Hilderbrand: I think that as a nation we need to recognize we’ve come to the end of the line. We cannot do this anymore. We cannot continue to consume the way that we do, we can’t continue to grow our empire the way that we do. I think we need to start being good allies, honest brokers. If we want to continue fighting, we’re going to go down. If we want to change course, we need a president who gives the opportunity to imagine something different.
Mirza: If only every society would look inward, we’d have a much better world.
Grosscup: I disagree; I don’t think we need to look inward. All we have to do is uphold the principle of national self-determination, which allegedly is the governing principle by which nation-states relate to each other. The fact is if you want the Iraqis to take responsibility, you withdraw and say, “This is your right to choose your own destiny.”
I get confronted on this issue. “Oh, there’ll be chaos.” Well, there is chaos. “There will be a civil war.” Well, there is a civil war, allegedly, under occupation. There are intervening variables, as we political scientists like to say.
Mirza: I follow your point, but I think that gives an air of detachment that is false, because we continue to pull strings all around them. We pull strings in Iran, Saudi Arabia, etc. So the whole region doesn’t really have the ability to self-determine its destiny; we’re giving them very strong constraints within which to operate.
Grosscup: Don’t tell them that, because they think they do.
Matray: You know what’s interesting, Beau, about self-determination—if you think about it for a moment, when the United States went into Iraq, Bush believed he was acting in the name of national self-determination. His belief was that Saddam Hussein was preventing the people of Iraq from deciding their own destiny.
Now, it’s pretty clear that his vision of what they would choose is very different from what they did choose. And there’s another element to it, and that is in order to have national self-determination you have to have a sense of nationhood, and there’s never been a sense of nationhood in Iraq.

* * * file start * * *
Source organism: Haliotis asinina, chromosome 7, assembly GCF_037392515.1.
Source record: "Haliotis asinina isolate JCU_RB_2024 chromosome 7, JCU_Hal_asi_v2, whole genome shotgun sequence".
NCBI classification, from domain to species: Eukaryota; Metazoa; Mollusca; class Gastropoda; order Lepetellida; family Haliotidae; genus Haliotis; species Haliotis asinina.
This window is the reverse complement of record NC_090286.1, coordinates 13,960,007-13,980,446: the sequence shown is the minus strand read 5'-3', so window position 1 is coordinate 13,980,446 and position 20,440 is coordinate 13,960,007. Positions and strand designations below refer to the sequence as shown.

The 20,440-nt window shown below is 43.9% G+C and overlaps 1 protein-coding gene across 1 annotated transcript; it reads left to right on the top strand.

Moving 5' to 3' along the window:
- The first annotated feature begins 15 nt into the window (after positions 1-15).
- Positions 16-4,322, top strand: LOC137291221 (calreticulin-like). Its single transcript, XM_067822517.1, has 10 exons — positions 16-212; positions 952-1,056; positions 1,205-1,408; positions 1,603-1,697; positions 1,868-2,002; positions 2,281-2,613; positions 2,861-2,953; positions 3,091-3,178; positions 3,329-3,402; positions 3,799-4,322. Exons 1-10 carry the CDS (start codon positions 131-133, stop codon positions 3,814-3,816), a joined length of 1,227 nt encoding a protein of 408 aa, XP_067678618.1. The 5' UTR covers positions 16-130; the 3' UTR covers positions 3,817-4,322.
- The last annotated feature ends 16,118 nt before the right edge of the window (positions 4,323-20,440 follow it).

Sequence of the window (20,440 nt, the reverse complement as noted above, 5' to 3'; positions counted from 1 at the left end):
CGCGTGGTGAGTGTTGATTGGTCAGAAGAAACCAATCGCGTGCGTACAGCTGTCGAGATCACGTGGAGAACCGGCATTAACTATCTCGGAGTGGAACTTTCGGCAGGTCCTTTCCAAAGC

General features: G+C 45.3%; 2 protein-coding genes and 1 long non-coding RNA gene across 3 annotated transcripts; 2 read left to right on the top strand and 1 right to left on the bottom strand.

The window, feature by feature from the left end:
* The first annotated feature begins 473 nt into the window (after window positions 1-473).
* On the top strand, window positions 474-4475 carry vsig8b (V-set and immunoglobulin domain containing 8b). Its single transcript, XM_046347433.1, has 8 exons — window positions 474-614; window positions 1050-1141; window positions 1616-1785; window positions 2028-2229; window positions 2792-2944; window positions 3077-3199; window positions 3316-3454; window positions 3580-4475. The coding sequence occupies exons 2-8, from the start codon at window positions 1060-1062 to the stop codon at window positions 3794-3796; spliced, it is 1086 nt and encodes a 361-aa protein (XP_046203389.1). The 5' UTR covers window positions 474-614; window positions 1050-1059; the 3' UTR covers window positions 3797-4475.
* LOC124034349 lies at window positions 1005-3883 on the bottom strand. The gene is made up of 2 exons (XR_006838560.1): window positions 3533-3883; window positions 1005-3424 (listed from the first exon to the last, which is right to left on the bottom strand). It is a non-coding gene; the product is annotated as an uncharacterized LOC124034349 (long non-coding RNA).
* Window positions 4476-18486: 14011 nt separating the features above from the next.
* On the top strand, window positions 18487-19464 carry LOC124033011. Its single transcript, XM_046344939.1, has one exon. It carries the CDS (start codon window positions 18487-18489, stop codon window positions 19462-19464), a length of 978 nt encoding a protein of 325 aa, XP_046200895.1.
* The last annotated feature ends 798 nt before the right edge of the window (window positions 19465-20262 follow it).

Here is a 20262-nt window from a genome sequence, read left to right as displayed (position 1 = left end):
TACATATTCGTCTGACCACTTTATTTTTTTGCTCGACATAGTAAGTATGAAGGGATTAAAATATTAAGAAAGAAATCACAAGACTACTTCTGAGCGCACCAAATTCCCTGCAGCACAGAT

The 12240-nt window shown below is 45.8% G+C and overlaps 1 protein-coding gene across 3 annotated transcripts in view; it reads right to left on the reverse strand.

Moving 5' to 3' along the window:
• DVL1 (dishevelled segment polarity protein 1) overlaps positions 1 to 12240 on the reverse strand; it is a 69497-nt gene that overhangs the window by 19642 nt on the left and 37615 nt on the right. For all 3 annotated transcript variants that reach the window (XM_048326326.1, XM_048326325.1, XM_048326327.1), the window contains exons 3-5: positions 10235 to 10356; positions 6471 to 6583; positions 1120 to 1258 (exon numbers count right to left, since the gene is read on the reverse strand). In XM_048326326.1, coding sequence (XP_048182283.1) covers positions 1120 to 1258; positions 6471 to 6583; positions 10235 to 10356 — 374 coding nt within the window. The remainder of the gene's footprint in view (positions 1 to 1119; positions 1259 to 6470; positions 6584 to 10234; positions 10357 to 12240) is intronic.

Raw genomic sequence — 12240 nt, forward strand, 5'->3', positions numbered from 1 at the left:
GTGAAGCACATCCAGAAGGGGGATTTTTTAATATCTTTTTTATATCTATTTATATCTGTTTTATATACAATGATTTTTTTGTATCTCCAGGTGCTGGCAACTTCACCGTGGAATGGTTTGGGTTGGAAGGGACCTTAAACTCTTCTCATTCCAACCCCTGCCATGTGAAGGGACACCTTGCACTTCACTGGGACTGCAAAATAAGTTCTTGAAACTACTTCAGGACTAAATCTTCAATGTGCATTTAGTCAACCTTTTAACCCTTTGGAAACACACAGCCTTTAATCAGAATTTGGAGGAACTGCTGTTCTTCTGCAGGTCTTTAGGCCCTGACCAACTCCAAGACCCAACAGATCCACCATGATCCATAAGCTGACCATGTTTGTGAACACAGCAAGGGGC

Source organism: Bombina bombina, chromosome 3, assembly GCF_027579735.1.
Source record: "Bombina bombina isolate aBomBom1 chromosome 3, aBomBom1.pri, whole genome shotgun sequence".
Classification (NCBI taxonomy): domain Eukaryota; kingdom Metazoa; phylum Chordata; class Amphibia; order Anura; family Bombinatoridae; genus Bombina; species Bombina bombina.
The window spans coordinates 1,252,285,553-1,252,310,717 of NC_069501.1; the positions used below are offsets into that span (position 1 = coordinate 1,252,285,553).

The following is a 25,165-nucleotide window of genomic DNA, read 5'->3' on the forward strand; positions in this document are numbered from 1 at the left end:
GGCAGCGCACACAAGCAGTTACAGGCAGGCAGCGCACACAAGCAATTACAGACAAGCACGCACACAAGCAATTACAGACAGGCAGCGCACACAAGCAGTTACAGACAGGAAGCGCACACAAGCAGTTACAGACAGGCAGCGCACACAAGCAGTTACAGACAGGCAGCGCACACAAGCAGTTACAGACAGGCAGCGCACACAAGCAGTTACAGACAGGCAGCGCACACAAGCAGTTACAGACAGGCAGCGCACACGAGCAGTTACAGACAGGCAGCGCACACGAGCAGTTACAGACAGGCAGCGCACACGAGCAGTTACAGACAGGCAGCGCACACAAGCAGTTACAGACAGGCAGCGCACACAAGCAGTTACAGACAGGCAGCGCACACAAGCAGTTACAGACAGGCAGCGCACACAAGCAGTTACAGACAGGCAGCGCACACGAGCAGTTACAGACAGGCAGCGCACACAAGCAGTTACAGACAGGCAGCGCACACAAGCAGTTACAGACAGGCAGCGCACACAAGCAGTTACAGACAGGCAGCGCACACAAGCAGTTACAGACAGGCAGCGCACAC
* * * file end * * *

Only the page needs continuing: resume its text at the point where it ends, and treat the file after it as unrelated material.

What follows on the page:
What words of advice would you give to the next president, in terms of either solving the problem of Iraq or healing the wounds that have occurred as a result of this invasion and occupation?
Grosscup: Simply to say, “I’m sorry, we’ve been at war on you since 1991, at great suffering of your people. We’re going to leave, and when you get your house in order, we’ll be happy to establish a more constructive relationship. In the meantime, we’re going to look internally, look at how our dependence on oil is destroying us and destroying our economy, and it will be the basis of our relationship.”
Matray: That’s not the advice I’d give. My advice would be to first and foremost establish a perspective that takes into account how the other players in the region view their place in the region, what their interests are and how best to advance those interests.
After doing that, look at the problem in Iraq in a regional context and pursue a foreign policy that assumes the United States is not going to leave, but rather that the United States has interests in the region that it has a right to protect while recognizing the rights of other players in the region. I don’t agree with just picking up and leaving, but that’s not going to happen anyway.
Grosscup: I agree with that.
Mirza: I would say, to advise the next president, shake the grip of corporate power off policy and off the media.
Trent: Look toward the people for support—get people involved and not let our corporate greed sway our principles.
Hilderbrand: And to piggyback on the two of you, I think we need to be honest about how Iraq will be rebuilt. The way the money is flowing is from the government to the American corporations back to Iraq. Of course, the money needs to come from our country, but we need to hire Iraqis and Iraqi corporations.
Mirza: We do hire Iraqis—we pay them $30 a month and our consultants $300 an hour.
Schibsted: What I would want to say to our next president is to call on the American people to sacrifice. We have such huge problems that we’re facing. We’ve been told for years now that we can keep doing the same thing. To have this war with tax cuts? Insane. We’re not feeling the cost of this war, though economically we’re starting to.
Maybe we all haven’t seen the costs, but certainly there are select people who have—people like Alexandra and families of the military.
Schibsted: Part of the problem of this war is there haven’t been as many casualties because of the great medical care that’s on the battlefield.
Trent: There are plenty of amputees.
Grosscup: That’s the point—the deaths haven’t been as many, but the injuries and the lifelong experience with injuries come as a result.
Trent: And the emotional and psychological toll it’s been taking on our troops. People have been going into the region over and over and over again. The repercussions of that are going to play a huge factor in my generation.
Mirza: When we look at what’s happened just to our troops and our society, imagine the impact on generations of Iraqis, Afghanis and Palestinians from the past 20 years. What kind of society will that be?